21
Scheduling problems
In this section we consider a very important class of problems involving
integer variables, arising from scheduling. We suppose we have
n
jobs, where
job
j
takes time
p
j
≥
0 to process, to schedule on a single machine.
We
cannot process two or more jobs simultaneously. We must choose an order in
which to schedule the jobs, and our goal is minimize the average completion
time for the jobs. (Why is this problem trivial if the goal is to minimize the
maximum completion time?)
For example, consider five jobs with the processing times shown below.
j
1
2
3
4
5
p
j
13
4
19
20
3
If we chose the scheduled order 5
,
2
,
1
,
3
,
4, then the completion times would
be 3
,
7
,
20
,
39
,
59, giving an average completion time of
128
5
.
Suppose we now add the following “precedence” constraints:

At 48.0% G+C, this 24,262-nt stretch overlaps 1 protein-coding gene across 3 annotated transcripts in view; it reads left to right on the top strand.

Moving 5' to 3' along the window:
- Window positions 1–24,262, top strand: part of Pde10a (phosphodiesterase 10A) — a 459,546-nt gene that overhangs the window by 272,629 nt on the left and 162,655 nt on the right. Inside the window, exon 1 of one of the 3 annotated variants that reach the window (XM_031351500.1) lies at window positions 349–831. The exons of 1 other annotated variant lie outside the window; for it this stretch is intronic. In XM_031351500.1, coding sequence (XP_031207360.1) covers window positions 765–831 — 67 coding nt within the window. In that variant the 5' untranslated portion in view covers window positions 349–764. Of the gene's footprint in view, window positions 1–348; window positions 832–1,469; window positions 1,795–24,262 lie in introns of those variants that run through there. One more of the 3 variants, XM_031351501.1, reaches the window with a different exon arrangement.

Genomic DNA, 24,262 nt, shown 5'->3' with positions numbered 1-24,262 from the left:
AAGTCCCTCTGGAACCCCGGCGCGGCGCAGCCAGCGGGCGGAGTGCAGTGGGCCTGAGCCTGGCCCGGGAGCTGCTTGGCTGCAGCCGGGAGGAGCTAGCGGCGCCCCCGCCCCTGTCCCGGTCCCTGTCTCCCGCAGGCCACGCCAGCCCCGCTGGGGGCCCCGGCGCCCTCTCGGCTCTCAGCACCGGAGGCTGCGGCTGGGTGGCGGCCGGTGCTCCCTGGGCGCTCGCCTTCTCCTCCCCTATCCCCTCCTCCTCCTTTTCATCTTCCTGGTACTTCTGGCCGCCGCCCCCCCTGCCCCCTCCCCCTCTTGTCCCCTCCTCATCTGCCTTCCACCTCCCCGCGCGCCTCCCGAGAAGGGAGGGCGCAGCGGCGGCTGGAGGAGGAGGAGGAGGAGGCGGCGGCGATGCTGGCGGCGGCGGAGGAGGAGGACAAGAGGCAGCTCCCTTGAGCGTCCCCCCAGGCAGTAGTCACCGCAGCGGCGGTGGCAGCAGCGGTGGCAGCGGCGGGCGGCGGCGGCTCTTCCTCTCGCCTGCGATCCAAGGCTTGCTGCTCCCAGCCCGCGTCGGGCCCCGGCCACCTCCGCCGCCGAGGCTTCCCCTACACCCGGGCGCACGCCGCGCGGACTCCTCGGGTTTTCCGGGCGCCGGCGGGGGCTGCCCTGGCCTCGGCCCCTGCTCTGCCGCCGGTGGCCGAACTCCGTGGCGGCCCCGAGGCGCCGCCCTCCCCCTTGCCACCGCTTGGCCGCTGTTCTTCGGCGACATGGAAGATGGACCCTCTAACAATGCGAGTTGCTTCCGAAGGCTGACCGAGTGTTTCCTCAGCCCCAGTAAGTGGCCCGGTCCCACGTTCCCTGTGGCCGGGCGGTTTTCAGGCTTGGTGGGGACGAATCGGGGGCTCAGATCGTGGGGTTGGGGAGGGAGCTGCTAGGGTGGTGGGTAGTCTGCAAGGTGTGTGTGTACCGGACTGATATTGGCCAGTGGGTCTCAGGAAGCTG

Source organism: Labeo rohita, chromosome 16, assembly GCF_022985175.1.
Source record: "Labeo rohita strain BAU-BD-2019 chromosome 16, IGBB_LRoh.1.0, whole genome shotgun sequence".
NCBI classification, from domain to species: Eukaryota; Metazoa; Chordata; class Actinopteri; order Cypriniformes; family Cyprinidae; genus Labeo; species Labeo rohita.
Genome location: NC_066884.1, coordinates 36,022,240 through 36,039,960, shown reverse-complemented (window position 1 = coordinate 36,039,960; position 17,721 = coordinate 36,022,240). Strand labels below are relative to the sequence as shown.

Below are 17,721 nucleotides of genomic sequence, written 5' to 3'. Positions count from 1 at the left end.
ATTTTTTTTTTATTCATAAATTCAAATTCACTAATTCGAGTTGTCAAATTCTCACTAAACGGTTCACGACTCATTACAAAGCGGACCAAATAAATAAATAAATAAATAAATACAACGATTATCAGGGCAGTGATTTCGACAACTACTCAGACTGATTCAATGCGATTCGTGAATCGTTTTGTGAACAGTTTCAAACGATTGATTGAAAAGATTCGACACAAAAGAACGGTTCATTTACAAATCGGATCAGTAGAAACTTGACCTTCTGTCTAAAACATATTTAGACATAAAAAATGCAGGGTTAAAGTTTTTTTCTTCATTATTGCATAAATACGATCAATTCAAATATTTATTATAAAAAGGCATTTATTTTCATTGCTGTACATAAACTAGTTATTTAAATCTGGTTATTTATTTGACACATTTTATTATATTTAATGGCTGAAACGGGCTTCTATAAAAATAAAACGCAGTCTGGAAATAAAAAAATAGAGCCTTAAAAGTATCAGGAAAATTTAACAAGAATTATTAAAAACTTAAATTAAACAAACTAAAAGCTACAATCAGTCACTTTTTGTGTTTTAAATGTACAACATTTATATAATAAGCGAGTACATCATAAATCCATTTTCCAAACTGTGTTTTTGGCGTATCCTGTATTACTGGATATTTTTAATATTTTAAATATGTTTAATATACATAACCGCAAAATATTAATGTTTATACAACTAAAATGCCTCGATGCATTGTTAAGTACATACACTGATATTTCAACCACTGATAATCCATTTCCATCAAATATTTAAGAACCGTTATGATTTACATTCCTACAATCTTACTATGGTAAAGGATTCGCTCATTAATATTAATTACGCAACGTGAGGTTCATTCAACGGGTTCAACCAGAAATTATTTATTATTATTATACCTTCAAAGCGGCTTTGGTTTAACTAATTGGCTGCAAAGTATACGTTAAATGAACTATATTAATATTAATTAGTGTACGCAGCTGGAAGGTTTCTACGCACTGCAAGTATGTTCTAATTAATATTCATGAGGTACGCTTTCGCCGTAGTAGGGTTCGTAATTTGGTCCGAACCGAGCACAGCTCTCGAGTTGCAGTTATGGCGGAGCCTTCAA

(1
,
3)
,
(1
,
4)
,
(2
,
4)
,
(2
,
5)
,
(4
,
5)
.
The pair (1
,
3), for example, means that job 1 must be finished before job
3 starts. We will try to model such problems as
mixed integer programming
problems
: some variables must be integers.
As a first try, for each job
j
we introduce a variable
c
j
that specifies the
completion time for that job. Our objective is then clear:
minimize
1
n
n
j
=1
c
j
.
We can also model the precedence constraints:
c
j
+
p
k
≤
c
k
for all precedence pairs (
j, k
)
.
However, to ensure jobs are never processed simultaneously, we need “dis
junctive” constraints: for each pair of jobs
j
=
k
,
either
j
comes before
k
or
k
comes before
j
. To keep track of this requirement we introduce binary
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 Fall '08
 TODD
 Linear Programming, Optimization, Book of Job, cj yjk yjk, yjk yjk

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